you cannot brace yourself,
the unreadiness is all.
Your companion, the woman,
the friend next to you,
the child at your side,
and the dog,
we tremble for them,
we look seaward and muse
it will rain.
We shall get ready for rain;

In the first lines of this poem, the speaker describes preparing for one sorrow but having to deal with another. He’s suggesting that you can never be fully prepared for the difficulties that you’re going to have to deal with. There are a variety of hardships in life, and it’s not like you’re going to “brace yourself” for all of them. The speaker compares sorrows to weather, saying the two are very much not alike. Sorrow throws human beings off as it comes in so many forms. 

When the weather changes, he adds, it’s possible to see it on the horizon. One can stand there and say, “it will rain” and “We shall get ready for rain,” but sorrow isn’t like that. It comes out of the blue. 

The speaker imagines those he cares about around him, and they, too, experience the sorrow or weather that comes with day-to-day life. It’s normal to want to protect these people from what’s coming. 

Lines 14-31

you do not connect


The speaker goes on to describe the weather building, the sky darkening, and the dog whimpering. It feels as though something is building and is being depicted through symbolic weather changes. 

It’s hard to connect day-to-day life with impending sorrow (unlike it is with the weather). The thunder doesn’t predict sorrow or anything like what the speaker experiences with the loss of a pet. 

There is a “silence” to this loss (that’s represented by the disappearance of the pet and the speaker’s inability to articulate his loss). The silence is all-consuming, he’s suggesting. The poet uses repetition to drive home his meaning, ensuring readers walk away feeling how “sea-deep,/ earth-deep, / love-deep” the loss is. 

Stanza Two 

Lines 1-9 

The silence
is stronger than thunder,

in a whimper,
in tears,

The silence continues into the second stanza, with the speaker connecting it to the loss of “the animals who never utter love / as we do.” Human beings and animals may not communicate in the same way. But there is something between them that makes the loss just as unbearable as any other.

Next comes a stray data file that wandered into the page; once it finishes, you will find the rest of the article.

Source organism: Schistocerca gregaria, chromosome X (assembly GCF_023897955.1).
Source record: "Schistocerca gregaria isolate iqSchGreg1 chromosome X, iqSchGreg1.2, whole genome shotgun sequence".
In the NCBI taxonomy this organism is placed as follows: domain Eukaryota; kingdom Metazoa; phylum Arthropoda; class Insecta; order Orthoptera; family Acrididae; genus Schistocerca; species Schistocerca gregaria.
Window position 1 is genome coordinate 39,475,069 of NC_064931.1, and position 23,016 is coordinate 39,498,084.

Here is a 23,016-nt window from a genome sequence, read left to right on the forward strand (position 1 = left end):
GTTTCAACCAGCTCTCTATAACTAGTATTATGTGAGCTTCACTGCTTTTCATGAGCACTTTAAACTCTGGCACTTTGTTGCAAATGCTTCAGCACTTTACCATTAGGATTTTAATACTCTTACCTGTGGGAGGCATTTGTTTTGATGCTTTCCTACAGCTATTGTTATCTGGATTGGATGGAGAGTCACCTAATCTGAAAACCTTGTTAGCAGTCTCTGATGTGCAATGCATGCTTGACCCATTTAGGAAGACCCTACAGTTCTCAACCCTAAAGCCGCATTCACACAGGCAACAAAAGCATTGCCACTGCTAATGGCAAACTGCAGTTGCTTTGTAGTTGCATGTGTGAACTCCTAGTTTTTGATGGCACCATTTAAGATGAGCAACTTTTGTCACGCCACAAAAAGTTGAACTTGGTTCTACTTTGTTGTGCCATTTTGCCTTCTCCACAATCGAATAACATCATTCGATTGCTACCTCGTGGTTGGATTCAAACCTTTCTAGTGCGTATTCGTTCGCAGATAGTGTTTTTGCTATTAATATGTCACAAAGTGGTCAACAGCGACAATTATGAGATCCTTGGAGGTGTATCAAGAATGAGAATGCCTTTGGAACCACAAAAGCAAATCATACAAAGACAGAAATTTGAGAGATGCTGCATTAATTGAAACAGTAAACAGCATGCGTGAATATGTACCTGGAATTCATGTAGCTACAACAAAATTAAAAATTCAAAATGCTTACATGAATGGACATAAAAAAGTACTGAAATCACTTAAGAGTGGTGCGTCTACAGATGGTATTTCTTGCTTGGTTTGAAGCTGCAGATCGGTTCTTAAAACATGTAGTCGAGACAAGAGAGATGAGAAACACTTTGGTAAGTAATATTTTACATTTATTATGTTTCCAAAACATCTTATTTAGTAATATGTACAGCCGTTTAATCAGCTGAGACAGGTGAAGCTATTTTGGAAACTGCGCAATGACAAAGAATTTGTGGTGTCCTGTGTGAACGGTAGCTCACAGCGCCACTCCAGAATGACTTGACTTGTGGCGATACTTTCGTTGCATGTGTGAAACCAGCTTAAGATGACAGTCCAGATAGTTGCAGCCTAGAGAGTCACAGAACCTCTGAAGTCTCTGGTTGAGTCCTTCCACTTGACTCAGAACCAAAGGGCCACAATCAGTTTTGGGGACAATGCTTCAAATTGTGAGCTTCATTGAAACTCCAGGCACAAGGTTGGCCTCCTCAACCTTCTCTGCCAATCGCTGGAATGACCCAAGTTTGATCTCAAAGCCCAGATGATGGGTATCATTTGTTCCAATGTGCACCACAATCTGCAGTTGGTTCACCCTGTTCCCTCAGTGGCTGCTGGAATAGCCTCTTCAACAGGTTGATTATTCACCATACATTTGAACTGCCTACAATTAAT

The only way the grief comes out is through “a whimper, / in tears.” The sorrow is so complete that the speaker cannot use language to describe it. 

Lines 10-20 

in the drizzle that comes to our eyes
not uttering the loved thing’s name,

it is blest, it is blest.

The final lines of the poem drive home what the speaker was getting at throughout the poem’s entirety. He describes crying and feeling incapable of speaking the “loved thing’s name.” This silence, in which the lost pet no longer exists, is the “Silence of the dead,” the poet writes. That silence represents the sorrow of losing someone/something that one cares deeply about. 

He adds in the final lines that it doesn’t matter whether one is mourning for a family member, friend, or pet; the feelings of grief are the same. He’s putting the loss of a pet on the same level as a family member, describing for readers how incredibly effective this kind of loss can be. 


What is the loss in ‘Oddjob, a Bull Terrier?’

With the title taken into consideration, it’s clear that Walcott is reacting to the loss of a beloved pet, a bull terrier named Oddjob.

What kind of poem is Oddjob, a Bull Terrier?’